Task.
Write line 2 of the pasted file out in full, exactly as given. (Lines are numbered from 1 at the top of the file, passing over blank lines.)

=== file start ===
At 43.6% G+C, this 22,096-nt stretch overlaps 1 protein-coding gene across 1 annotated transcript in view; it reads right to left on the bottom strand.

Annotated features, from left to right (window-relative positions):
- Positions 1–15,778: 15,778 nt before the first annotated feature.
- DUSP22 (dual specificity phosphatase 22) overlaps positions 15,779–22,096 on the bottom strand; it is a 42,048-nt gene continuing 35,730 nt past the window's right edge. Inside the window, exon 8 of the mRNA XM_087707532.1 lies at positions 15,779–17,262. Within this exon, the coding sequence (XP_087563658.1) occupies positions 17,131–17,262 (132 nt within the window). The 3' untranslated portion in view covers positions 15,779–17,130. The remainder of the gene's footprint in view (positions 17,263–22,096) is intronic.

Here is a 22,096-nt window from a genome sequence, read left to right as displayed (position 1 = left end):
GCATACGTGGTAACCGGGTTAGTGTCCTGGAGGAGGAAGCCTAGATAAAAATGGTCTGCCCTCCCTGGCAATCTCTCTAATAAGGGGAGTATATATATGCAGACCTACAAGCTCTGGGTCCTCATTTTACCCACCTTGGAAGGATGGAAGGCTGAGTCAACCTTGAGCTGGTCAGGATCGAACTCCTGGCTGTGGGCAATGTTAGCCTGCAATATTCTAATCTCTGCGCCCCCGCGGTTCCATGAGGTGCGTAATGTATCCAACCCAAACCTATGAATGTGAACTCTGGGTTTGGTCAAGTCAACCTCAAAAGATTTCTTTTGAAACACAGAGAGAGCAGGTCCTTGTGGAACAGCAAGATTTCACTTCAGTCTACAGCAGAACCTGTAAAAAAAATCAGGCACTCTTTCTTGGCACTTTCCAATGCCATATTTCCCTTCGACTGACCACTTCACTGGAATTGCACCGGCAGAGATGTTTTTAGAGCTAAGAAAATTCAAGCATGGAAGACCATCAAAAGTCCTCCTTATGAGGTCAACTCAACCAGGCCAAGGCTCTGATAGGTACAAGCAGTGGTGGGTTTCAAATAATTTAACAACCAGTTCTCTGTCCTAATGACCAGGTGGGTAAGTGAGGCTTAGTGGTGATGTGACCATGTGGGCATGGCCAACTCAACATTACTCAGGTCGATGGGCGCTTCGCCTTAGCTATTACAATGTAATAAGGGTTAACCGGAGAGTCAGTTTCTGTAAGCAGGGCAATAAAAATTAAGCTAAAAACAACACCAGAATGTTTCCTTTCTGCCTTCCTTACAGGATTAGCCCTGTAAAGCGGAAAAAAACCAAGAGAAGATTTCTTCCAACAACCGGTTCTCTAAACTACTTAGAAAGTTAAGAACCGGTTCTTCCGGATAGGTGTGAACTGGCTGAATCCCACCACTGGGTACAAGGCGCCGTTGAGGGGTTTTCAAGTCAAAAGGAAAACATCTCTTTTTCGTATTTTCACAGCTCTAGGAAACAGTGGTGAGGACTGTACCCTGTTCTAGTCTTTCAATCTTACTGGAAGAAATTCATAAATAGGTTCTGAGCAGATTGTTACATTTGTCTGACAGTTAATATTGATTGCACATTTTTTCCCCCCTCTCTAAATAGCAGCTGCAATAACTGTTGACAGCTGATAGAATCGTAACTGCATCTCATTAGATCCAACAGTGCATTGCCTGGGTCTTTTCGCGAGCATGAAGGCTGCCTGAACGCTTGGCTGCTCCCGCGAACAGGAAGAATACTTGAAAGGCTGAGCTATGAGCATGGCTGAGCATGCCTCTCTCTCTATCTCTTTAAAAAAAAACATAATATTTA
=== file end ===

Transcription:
Annotated features, from left to right (window-relative positions):